Texas Border (metric ton) 220.00-235.00
Lethbridge AB 170.00
Chicago 170.00-180.00

Dried Distillers Grain: 10% Moisture

Modified Wet Distillers: 50-55% Moisture

Wet Distillers Grains: 65-70% Moisture


Distillers Dry Grains

  Rail to California Points           200.00-210.00    dn 10.00
  FOB Truck to California Points      207.00-215.00    up 22.00-25.00


Distillers Dried Grains: Offers for Distillers Dried Grains delivered in September by rail to feed mills in the Pacific Northwest were steady to 2.00 lower from 204.00-208.00. Offers for distillers dried grains trans-loaded onto trucks and delivered to Willamette Valley dairies were also steady to 2.00 lower from 222.00-223.00.

*All prices quoted per ton unless otherwise noted.



Dry and Wet Mill, Co-products and Products Produced - United States

March 2015 - May 2015

Jul 1, 2015


Dry mill co-product production of distillers dried grains with solubles (DDGS) was 1.89 million tons during May 2015, up 12 percent from April 2015 and up 5 percent from March 2015. Distillers wet grains (DWG) 65 percent or more moisture was 1.23 million tons in May 2015, up 2 percent from April 2015 but down 3 percent from March 2015.

Wet mill corn gluten feed production was 350.1 thousand tons during May 2015, up 12 percent from April 2015 and up 6 percent from March 2015. Wet corn gluten feed 40 to 60 percent moisture was 325.3 thousand tons in May 2015, up 4 percent from April 2015 and up 5 percent from March 2015.

Co-products and Products Mar 2015 Apr 2015 May 2015
Dry Mill tons
Condensed distillers solubles (CDS-syrup) 163,713 139,930 148,637
Corn oil 107,141 102,610 118,281
Distillers dried grains (DDG) 438,728 411,664 418,448
Distillers dried grains with solubles (DDGS) 1,810,473 1,690,903 1,892,983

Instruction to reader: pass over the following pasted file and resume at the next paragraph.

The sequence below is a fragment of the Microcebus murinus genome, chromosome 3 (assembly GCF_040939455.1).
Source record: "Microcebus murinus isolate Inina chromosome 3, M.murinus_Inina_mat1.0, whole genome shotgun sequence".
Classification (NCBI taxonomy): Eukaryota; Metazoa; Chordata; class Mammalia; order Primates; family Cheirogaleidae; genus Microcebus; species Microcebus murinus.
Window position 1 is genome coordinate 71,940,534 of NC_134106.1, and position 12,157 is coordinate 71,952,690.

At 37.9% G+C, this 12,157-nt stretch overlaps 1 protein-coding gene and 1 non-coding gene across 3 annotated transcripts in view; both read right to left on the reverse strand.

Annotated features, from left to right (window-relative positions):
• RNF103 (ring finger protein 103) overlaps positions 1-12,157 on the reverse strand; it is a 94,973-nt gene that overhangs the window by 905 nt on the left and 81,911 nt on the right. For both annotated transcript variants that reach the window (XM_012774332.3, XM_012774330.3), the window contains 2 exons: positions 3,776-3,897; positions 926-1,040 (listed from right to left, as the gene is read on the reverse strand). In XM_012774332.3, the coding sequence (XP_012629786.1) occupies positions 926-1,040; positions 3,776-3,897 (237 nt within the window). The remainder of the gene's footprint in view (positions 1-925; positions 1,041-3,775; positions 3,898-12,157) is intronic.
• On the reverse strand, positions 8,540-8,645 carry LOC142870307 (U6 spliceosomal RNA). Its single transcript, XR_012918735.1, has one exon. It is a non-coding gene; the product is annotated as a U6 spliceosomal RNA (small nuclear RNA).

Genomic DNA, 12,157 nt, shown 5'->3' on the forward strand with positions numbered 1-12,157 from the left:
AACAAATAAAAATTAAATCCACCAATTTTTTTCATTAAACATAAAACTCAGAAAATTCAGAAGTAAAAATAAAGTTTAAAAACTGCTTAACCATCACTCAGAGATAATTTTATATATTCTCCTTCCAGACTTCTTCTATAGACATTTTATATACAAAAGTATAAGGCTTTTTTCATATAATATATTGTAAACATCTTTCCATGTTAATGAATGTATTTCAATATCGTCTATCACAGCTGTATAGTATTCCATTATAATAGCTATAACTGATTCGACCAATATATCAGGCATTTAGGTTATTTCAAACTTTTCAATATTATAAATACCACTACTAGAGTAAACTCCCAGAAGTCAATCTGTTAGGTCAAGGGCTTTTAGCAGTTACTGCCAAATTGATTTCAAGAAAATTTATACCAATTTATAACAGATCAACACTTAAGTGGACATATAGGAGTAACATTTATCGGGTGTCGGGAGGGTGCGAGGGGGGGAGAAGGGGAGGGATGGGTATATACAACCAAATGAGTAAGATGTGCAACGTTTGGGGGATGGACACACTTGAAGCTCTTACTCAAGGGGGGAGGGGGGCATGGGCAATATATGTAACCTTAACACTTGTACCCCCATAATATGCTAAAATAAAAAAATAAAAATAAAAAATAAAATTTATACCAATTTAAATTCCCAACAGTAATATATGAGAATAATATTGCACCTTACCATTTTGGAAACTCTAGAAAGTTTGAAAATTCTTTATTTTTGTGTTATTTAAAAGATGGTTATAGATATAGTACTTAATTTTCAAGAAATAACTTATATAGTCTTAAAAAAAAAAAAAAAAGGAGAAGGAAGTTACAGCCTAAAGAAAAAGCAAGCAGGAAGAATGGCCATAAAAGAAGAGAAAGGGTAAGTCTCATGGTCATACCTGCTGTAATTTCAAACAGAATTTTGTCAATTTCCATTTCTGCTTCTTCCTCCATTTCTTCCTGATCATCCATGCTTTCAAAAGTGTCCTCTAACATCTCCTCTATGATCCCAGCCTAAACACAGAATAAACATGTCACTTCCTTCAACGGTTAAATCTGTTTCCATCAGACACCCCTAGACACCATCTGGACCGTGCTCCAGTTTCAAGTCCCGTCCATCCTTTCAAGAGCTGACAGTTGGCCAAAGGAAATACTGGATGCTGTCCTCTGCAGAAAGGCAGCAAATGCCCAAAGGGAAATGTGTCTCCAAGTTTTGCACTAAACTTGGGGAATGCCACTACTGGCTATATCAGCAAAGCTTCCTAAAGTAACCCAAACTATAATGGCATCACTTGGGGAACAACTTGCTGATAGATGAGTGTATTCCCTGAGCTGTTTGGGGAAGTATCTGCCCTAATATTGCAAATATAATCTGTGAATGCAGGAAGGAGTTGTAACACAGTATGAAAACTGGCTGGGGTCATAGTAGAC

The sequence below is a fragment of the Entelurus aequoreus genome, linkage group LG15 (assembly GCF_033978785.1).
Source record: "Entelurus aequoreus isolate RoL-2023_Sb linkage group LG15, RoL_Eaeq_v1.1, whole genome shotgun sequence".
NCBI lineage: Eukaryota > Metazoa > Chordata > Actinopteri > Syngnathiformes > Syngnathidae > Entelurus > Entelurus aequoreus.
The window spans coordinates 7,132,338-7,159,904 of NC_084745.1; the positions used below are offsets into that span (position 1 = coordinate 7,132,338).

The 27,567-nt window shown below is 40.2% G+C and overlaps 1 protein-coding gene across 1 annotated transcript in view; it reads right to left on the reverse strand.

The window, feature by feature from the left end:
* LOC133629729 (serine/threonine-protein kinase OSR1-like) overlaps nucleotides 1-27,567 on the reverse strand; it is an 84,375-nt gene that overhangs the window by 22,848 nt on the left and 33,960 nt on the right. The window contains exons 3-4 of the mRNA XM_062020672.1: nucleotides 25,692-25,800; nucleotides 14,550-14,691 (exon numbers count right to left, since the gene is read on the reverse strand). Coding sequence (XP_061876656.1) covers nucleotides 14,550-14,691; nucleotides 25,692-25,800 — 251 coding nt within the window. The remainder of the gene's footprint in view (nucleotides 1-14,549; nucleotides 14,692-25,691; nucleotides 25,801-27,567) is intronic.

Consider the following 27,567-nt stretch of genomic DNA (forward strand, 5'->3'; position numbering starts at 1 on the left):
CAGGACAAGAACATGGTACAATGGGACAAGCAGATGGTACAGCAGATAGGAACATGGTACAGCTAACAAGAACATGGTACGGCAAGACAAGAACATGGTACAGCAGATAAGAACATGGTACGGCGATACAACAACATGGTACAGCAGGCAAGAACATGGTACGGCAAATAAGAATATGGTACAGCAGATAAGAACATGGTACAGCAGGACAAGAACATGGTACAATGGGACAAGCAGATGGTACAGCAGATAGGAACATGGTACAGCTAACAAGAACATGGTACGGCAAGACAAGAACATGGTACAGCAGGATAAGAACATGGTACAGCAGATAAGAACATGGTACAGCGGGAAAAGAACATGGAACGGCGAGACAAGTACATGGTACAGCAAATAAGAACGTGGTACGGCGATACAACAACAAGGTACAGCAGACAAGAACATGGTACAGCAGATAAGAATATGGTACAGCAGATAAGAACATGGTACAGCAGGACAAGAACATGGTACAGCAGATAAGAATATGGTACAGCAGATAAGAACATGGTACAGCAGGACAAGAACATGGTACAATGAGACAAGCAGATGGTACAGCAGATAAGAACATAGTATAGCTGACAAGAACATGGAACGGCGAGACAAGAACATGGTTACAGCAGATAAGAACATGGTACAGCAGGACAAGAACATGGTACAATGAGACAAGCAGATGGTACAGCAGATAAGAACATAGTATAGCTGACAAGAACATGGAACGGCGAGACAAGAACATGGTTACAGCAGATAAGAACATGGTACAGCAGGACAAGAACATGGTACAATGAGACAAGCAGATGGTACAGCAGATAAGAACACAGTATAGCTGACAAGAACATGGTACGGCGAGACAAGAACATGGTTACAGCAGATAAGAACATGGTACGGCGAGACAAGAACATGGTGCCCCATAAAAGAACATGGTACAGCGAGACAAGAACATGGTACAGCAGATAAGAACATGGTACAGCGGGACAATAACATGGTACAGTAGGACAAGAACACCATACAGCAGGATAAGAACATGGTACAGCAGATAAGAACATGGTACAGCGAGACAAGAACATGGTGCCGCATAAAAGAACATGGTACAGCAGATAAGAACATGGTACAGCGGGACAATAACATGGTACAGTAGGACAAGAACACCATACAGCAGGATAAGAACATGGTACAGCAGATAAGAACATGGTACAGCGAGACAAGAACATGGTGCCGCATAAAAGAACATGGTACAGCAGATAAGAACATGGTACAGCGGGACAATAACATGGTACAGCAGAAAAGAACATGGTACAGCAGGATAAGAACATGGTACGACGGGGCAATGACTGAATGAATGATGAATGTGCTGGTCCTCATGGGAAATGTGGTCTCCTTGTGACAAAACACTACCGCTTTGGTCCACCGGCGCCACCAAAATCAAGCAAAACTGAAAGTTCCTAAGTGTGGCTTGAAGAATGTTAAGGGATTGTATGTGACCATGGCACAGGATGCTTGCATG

Modified distillers wet grains (DWG) <65% moisture 1,264,104 1,200,282 1,228,598
Modified distillers wet grains (DWG) 40-64% moisture 498,977 389,889 417,888
Wet Mill
Corn germ meal 57,439 61,922 69,135
Corn gluten feed 331,547 313,889 350,141
Corn gluten meal 93,078 89,356 97,295
Corn oil 42,684 42,998 53,208
Wet corn gluten feed 40-60% moisture 308,444 314,047 325,292



CO-PRODUCT OUTPUTS (metric tons)
Week Ending Distillers Grains Corn Gluten Feed Corn Gluten Meal Total Feed Corn Oil (lbs.)
7/03/15 98202 10083 1867 110152 5806553
7/10/15 97903 10053 1862 109817 5788904
7/17/15 96809 9940 1841 108590 5724191
7/24/15 95363 9859 1826 107047 5677126

*Information from 2010 Weekly U.S. Fuel Ethanol/Livestock Feed Production report (http://www.ethanolrfa.org/…)




*Distillers Grains Technology Council


*National Corn Growers Association Corn Distillers Grains Brochure


*Iowa Corn


Nebraska Corn Board


*Renewable Fuels Association - Ethanol Co-Products


*American Coalition for Ethanol


*U.S. Grains Council


*South Dakota Corn Utilization Council


Government Sites

*Iowa Department of Agriculture and Land Stewardship/Office of Renewable Fuels & Coproducts


University Sites

*University of Minnesota - Distillers Grains By-Products in Livestock

and Poultry Feed


*University of Illinois - Illinois Livestock Integrated Focus Team Distillers Grains site


*University of Nebraska - Beef Cattle Production By-Product Feeds site


*University of Nebraska Extension


*Iowa Beef Center - Iowa State University


*University of Missouri - Byproducts Resource Page


*South Dakota State University - Dairy Science Department - Dairy cattle research


(select "Distillers Grains" from the topic menu)

*Purdue University Renewable Energy Web Site


(select "Biofuels Co-Products from the menu)



*Distillers Grains Technology Council Inc.'s 19th Annual Distillers Grains Symposium

The Distillers Grains Technology Council will hold its 19th Annual Distillers Grains Symposium on May 13-14, 2015 at the Sheraton Crown Center at Kansas City, Missouri. For information, contact the DGTC office at (515) 294-4019 or (800) 759-3448, or check the DGTC website (http://www.distillersgrains.org).

(If you are sponsoring or know of any event, conference or workshop on distillers grains, and would like to list it in the DTN Weekly Distillers Grains Update, please contact Cheryl Anderson (see contact info below).


We welcome any comments/suggestions for this feature. Please let us know what information is valuable to you that we could include in the Distillers Grains Weekly Update. Please feel free to contact Cheryl Anderson at (402) 364-2183, or e-mail cheryl.anderson@dtn.com.